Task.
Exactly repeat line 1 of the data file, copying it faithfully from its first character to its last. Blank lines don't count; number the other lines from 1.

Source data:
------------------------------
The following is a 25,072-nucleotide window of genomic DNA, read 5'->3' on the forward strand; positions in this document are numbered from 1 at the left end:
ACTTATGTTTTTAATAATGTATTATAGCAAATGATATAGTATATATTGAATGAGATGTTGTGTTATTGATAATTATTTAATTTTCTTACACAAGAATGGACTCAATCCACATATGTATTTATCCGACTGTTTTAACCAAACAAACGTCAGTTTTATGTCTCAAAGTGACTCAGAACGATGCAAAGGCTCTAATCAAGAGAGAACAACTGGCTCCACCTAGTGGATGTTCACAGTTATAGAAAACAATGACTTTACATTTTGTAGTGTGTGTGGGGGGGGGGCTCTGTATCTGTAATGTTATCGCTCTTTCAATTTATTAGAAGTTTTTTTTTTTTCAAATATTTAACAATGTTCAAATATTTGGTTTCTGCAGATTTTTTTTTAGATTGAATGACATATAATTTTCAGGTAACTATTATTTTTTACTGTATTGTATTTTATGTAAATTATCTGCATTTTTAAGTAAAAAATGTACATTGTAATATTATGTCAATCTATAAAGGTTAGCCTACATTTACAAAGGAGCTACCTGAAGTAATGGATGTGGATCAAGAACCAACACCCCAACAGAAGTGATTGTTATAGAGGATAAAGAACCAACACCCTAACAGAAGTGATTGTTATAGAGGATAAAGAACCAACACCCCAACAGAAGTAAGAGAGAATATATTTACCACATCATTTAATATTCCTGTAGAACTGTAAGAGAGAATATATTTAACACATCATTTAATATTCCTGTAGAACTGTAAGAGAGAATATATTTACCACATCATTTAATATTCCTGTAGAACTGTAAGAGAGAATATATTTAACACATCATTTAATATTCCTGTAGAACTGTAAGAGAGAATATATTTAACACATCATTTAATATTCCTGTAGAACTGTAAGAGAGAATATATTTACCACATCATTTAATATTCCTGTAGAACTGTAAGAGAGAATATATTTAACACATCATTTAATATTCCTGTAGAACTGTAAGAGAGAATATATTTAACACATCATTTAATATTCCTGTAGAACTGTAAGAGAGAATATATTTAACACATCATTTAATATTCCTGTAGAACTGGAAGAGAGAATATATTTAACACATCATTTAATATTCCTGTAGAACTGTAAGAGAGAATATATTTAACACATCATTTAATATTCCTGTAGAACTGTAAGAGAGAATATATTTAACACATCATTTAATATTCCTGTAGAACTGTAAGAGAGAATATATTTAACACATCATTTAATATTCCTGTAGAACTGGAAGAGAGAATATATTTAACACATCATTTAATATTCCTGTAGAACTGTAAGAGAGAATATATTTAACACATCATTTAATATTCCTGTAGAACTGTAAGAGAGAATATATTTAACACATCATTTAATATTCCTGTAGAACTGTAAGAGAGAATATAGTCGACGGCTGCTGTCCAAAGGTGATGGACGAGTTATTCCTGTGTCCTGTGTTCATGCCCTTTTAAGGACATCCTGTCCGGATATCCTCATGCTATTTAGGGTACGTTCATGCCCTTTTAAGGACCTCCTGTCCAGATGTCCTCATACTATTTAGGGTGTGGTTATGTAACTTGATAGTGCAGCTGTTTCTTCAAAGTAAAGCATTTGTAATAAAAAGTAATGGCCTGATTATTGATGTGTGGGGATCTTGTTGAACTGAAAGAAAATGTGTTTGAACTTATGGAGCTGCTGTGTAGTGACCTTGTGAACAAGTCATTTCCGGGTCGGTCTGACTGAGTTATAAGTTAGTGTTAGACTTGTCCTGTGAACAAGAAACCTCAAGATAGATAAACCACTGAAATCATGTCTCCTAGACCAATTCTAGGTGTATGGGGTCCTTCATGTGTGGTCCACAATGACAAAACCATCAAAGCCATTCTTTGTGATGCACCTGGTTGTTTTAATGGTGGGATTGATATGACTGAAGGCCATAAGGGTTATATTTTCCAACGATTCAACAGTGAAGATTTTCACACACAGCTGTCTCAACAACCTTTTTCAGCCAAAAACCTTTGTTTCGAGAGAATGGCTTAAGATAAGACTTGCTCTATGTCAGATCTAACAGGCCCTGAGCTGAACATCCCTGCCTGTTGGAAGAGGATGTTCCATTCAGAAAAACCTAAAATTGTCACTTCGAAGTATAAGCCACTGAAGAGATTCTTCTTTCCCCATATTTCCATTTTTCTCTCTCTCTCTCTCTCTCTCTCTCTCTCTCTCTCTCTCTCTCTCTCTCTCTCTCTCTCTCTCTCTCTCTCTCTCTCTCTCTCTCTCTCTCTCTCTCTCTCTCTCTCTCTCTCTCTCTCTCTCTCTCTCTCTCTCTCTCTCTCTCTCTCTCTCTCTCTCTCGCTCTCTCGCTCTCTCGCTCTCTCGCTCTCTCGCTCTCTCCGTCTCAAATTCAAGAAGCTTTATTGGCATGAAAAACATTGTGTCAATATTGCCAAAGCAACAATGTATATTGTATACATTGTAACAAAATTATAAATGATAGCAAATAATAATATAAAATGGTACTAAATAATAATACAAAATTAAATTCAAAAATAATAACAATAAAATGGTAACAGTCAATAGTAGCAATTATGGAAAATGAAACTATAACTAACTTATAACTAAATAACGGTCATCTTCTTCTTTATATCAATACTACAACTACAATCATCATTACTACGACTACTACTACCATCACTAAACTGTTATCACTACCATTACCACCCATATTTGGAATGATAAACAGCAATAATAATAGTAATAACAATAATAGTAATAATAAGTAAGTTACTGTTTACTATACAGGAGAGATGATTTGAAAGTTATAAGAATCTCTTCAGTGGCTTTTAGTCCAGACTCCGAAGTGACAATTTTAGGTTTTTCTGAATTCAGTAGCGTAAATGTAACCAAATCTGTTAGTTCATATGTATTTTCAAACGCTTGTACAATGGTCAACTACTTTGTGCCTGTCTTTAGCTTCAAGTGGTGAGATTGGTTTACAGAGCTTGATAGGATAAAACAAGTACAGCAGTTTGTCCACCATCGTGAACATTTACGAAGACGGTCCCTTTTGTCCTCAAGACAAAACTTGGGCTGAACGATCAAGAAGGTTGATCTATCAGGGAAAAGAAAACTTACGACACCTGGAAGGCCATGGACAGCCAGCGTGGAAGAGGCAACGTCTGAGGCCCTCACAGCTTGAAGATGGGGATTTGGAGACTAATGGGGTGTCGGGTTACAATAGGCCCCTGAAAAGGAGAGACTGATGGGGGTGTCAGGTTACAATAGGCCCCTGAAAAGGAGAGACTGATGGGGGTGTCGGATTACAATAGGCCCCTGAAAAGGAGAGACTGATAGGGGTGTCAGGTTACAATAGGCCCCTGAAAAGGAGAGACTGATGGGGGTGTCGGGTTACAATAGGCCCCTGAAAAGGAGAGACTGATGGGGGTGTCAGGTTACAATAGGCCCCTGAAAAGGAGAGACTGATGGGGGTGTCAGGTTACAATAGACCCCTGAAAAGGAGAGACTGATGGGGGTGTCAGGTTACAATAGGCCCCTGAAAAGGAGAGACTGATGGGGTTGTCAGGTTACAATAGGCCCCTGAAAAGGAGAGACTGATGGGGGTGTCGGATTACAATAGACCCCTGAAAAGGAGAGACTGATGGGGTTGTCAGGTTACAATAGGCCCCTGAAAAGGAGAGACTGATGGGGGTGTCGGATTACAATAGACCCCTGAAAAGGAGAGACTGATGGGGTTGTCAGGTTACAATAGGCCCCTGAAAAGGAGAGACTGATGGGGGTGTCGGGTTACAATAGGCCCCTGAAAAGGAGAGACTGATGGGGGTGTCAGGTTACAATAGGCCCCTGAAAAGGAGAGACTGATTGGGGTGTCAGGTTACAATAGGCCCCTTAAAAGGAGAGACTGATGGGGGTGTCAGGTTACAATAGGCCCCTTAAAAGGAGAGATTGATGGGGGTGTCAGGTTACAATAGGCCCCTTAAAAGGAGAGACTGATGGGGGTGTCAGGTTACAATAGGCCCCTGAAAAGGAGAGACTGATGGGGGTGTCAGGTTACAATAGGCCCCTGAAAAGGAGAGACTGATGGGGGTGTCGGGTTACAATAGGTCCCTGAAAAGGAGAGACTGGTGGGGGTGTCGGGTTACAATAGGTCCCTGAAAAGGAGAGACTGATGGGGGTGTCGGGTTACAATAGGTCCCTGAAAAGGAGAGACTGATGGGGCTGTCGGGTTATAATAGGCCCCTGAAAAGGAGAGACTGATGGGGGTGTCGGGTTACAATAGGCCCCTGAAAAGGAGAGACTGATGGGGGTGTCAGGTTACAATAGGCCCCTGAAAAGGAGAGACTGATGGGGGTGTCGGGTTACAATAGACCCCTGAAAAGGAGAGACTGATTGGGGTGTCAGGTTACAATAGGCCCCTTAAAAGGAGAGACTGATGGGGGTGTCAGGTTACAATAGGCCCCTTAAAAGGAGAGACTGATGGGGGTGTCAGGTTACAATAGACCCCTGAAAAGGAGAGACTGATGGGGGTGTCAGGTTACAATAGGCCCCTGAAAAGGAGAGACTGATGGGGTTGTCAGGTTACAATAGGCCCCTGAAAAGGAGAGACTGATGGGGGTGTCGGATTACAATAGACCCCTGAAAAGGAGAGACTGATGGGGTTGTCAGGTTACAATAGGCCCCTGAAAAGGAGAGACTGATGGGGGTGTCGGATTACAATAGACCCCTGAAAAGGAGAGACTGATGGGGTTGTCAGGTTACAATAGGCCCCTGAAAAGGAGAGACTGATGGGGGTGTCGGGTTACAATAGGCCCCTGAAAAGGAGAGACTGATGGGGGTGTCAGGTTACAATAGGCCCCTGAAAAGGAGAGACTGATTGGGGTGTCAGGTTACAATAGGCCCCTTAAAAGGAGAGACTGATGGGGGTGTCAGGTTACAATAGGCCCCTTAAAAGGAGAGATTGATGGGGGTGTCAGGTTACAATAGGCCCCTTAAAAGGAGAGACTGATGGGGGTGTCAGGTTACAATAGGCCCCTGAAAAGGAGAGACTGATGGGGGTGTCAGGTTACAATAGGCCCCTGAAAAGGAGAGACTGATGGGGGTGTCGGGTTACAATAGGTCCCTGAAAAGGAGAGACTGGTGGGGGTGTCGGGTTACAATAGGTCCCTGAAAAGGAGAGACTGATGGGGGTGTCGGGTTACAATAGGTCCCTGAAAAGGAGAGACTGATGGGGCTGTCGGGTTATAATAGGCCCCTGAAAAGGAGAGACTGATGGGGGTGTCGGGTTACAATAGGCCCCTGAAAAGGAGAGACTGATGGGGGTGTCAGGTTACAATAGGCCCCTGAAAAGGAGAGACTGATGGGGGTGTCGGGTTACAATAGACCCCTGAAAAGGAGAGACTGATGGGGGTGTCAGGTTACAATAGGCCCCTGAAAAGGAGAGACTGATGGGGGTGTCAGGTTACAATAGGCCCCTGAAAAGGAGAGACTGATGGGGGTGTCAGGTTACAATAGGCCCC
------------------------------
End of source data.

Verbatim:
The following is a 25,072-nucleotide window of genomic DNA, read 5'->3' on the forward strand; positions in this document are numbered from 1 at the left end: